Like any other moment of crisis, this one has settled into the town’s history. The displaced shopkeepers came back home, shops gradually re-opened and their children went back to school. The VFW, however, did not dissolve. While their original demands reflected the urgency of the looting crisis, they also very clearly pointed to other forms of violence they have grown to know only too well. Many of the women know intimately the ways in which xenophobic violence filters into everyday public and private spaces. “What I noticed when we had our meetings as women, is that we were talking about the looting, but we were also talking about the other things that were hurting us a lot,” says Nizam.
Some recall the verbal abuse they would encounter when they wore hijab and burqas in the streets, so distressing that they do not wear them any more for their protection and peace of mind. As such, the group sought to grow in size and in scope, especially taking into consideration their second demand.
“In December, we thought, we need a lot of people involved, not just African women married to foreign nationals. We’re not only going to fight xenophobia; we’re also going to fight women and child abuse. That’s why we changed our names to Voices of Women of Africa (VOWA),” May expounds.
VOWA describes itself as “an independent women’s movement geared at organising, mobilising and conscientising unemployed and poor women to articulate women’s struggles and issues for the advancement of their interests for social, economic and political justice.” This days, the women are involved in projects Masifunde runs and in debates hosted by the UPM.
“Recently we held a drug and alcohol abuse debate with the community, with some really fascinating input and support for our current and future projects. We also have debates and campaigns about HIV awareness because many young people are getting infected. We go to schools to give motivational talks to students. We teach them that it is their right to say no to alcohol and substance abuse, and to unsafe sex with multiple partners,” Basson explains.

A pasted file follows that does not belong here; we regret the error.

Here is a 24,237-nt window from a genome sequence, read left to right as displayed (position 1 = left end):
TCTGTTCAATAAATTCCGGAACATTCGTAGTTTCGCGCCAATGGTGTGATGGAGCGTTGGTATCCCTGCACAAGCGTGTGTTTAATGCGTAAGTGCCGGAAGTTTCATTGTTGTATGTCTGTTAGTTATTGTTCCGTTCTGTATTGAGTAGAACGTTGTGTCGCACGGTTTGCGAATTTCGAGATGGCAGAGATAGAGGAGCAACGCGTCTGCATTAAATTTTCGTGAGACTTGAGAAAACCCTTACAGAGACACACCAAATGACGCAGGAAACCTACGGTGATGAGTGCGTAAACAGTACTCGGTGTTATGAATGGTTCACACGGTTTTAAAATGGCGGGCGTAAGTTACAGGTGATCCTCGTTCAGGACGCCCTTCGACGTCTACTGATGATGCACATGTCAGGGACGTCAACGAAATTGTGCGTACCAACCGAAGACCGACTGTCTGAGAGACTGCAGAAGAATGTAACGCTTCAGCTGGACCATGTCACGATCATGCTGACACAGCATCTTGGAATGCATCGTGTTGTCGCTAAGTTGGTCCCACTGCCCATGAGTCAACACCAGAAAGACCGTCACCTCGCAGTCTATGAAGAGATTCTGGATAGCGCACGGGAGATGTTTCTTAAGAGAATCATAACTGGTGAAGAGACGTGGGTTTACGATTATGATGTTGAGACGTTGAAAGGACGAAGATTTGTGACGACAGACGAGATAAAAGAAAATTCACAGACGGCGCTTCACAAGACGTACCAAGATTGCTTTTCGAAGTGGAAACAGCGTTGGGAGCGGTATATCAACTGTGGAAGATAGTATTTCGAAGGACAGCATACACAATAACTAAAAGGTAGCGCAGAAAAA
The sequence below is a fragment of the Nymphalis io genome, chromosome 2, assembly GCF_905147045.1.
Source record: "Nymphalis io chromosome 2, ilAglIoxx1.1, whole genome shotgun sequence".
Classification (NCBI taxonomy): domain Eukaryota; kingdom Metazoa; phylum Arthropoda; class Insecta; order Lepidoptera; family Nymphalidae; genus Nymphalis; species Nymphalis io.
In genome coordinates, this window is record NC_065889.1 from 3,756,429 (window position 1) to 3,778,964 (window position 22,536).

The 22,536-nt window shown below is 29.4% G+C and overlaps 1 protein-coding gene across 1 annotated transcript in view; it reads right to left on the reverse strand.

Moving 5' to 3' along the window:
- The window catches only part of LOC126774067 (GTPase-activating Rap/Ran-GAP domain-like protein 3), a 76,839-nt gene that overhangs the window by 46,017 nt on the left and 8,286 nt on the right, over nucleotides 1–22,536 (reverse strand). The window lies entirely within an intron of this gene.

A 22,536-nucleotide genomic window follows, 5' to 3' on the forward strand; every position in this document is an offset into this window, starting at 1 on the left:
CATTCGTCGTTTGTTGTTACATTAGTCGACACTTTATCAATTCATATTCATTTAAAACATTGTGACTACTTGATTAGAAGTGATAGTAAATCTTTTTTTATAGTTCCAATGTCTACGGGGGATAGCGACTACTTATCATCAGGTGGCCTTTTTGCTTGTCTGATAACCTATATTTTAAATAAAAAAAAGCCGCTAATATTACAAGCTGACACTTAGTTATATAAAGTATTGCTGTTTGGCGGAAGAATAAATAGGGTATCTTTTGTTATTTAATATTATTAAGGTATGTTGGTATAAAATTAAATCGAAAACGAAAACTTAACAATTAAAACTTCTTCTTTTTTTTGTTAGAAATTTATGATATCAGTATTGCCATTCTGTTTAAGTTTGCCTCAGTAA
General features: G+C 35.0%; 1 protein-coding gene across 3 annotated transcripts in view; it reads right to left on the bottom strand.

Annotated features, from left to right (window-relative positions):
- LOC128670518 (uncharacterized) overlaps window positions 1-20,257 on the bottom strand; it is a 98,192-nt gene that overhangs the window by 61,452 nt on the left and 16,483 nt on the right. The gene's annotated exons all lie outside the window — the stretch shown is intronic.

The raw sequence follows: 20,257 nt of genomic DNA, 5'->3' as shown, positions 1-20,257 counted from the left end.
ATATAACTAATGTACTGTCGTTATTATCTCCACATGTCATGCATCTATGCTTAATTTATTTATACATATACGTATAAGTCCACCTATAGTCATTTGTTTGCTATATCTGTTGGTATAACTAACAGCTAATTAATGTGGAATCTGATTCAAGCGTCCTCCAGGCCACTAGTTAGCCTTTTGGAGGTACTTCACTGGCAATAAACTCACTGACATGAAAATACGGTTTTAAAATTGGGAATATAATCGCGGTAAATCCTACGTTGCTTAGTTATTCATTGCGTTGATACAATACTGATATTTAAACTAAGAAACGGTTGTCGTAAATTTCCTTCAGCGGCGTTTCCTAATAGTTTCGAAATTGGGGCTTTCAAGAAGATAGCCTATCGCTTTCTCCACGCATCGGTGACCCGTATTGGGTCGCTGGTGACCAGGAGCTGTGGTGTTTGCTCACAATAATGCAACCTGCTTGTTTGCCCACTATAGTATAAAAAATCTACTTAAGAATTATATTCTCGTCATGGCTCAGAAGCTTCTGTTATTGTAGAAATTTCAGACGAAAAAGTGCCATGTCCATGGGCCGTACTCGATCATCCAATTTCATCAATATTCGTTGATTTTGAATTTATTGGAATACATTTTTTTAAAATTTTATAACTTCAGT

Important is that they are learning from their work as much as they are teaching others. “I have learnt so much more than I knew about what’s happening to women and children in South Africa. The day I had to flee with my son, that’s when I realised I had to have a voice, not just for myself but for the children in South Africa who don’t yet,” Basson continues.
One of the challenges VOWA faces is how the everyday interventions of making a livelihood affect member participation. The organisation’s membership stands at about 30 women, but because many have to work in their family shops, they cannot regularly attend meetings, which means only nine or 10 people show up. Another big problem is the lack of access to professional counselling to help them heal from the violence and trauma that motivated the formation of the group.
“Some of us, we are strong. But we are not that strong,” May points out.
VOWA is now celebrating its first anniversary, and is hoping to grow their contribution to the fight against xenophobia, gender-based violence and poor provision of public services. Its members strongly believe accessible and intersectional education and government accountability are necessary in order to eradicate gender-based and xenophobic violence. “We have learnt and continue learning so much from each other,” Sandiswa says. “And we want healthy women, so our children can grow up happy,” May concludes. DM
All photos by Kate Janse van Rensburg